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Rainbow Moon

Photo of the Week. A curving rainbow greets a waxing gibbous Moon.

Astronomy news for the week starting Friday, August 6, 2010.

The Moon begins as a waning crescent, passing its new phase on Monday, August 9th. It then pops up in twilight as an extremely thin crescent the evening of Wednesday the 11th below Mercury, the pairing a difficult sight at best even though the little planet has just passed greatest eastern elongation with the Sun. The next night, that of Thursday the 12th, will be much better, with the Moon lying below Venus, Mars, and Saturn, with a frosting of fainter Porrima (Gamma Virginis) on top. Only 15 hours after the Moon goes through new, it passes perigee, where it is closest to Earth, the combination bringing especially high tides to the coasts, ameliorated only by the Earth still being near its farthest point (aphelion) from the Sun.

It's conjunction time. Passages between the moving planets are always a treat to see even in light-polluted skies. Last week, it was between Mars and Saturn, while this week belongs to Venus and Saturn, the "bright one" passing three degrees south of the "ringed one" on Monday the 9th (Venus far outshining Saturn). At the same time, Mars will be up and to the left of Venus, the three planets making an unusual triangle, the trio offering a sight well worth going outdoors for. But look early, as all this action happens in twilight, as by dark they are all setting and quite impossible to admire.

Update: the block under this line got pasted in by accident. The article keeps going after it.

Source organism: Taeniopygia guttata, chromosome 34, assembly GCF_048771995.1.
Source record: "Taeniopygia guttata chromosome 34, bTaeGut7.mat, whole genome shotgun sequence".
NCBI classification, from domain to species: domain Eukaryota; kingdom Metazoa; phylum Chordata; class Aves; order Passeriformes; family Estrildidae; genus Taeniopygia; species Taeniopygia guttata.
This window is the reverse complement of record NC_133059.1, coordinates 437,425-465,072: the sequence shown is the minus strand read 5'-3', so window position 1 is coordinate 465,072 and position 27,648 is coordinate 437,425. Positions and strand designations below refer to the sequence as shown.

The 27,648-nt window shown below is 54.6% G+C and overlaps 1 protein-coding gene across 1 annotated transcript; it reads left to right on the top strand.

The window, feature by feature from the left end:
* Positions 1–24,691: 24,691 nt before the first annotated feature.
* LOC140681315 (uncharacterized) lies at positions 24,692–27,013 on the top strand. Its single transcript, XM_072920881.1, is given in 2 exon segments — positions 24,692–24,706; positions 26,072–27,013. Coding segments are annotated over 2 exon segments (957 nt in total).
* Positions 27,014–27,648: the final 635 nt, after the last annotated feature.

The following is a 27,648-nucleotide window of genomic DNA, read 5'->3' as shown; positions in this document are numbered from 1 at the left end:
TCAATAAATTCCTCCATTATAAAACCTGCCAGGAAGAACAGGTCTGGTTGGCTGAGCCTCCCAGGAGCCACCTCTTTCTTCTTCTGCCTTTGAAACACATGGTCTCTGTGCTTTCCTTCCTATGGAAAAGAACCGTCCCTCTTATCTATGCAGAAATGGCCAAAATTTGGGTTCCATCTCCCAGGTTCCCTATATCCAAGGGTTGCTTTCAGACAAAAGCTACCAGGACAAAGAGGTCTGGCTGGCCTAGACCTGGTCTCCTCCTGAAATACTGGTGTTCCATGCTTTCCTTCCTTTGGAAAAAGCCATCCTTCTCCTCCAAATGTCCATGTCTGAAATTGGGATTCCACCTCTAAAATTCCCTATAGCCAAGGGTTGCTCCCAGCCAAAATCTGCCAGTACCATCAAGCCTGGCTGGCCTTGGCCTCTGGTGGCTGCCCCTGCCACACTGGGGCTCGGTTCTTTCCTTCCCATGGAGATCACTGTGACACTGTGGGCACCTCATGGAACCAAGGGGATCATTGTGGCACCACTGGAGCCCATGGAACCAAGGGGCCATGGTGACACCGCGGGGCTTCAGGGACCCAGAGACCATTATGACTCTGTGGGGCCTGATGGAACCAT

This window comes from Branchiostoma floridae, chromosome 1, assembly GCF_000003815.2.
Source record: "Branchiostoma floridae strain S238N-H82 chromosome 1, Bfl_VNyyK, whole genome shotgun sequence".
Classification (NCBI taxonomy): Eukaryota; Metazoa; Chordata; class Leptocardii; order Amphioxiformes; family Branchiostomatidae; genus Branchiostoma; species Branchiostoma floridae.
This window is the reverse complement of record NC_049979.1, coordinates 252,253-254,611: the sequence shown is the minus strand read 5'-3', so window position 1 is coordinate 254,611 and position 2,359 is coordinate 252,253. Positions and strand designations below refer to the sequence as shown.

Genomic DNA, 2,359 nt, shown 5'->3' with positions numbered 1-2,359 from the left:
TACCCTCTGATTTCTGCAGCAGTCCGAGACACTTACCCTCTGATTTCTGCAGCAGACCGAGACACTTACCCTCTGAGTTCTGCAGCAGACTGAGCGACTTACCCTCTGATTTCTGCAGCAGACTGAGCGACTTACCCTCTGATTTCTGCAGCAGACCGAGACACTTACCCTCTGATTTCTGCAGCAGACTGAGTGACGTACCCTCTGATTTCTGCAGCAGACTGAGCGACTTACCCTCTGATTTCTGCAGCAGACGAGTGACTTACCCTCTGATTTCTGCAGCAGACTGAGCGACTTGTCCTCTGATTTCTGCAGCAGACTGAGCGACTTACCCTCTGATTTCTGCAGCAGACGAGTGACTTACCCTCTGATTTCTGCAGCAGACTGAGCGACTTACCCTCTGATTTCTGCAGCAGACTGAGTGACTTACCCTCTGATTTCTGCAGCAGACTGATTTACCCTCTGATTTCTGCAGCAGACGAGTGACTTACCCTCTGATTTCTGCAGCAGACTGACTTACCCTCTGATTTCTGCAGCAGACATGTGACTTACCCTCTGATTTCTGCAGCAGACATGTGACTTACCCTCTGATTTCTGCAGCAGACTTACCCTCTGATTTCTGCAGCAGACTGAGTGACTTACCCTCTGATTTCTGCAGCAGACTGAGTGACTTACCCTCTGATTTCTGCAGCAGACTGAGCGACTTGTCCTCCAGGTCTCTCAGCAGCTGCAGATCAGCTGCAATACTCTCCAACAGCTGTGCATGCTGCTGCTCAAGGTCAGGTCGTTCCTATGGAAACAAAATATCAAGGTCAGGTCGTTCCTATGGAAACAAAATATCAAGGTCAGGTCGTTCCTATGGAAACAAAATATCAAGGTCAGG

But then, just as we seem to have lost them all, up comes Jupiter. Though alone (except for dim Uranus to the west of it), the giant planet still -- wonderfully so -- makes its mark. Rising as twilight ends, around 10 PM Daylight Time, Jupiter (still in western Pisces), is with us the rest of the night, transiting the meridian to the south just before dawn begins to light the eastern sky.

With the Moon near new, the skies darken, allowing a fine display of the August meteors, the Perseids, which, though they range across the sky, appear to emanate from the constellation Perseus. This year look to morning of Friday the 13th for the best show, with as many as 100 meteors an hour (the previous morning perhaps pretty good too). The Perseids are the flaked leavings of periodic comet Swift-Tuttle, which last passed us in the 1990s.

As bright Vega climbs the eastern sky in early evening, look about 15 degrees to the northwest to find a pair of modestly bright stars (Eltanin and Rastaban, Gamma and Beta Draconis) that represent the head of Draco, the Dragon, which then proceeds to wind its way between the Big and Little Dippers, finally ending about a third of the way from the Big Dipper's Bowl to the North Star, Polaris
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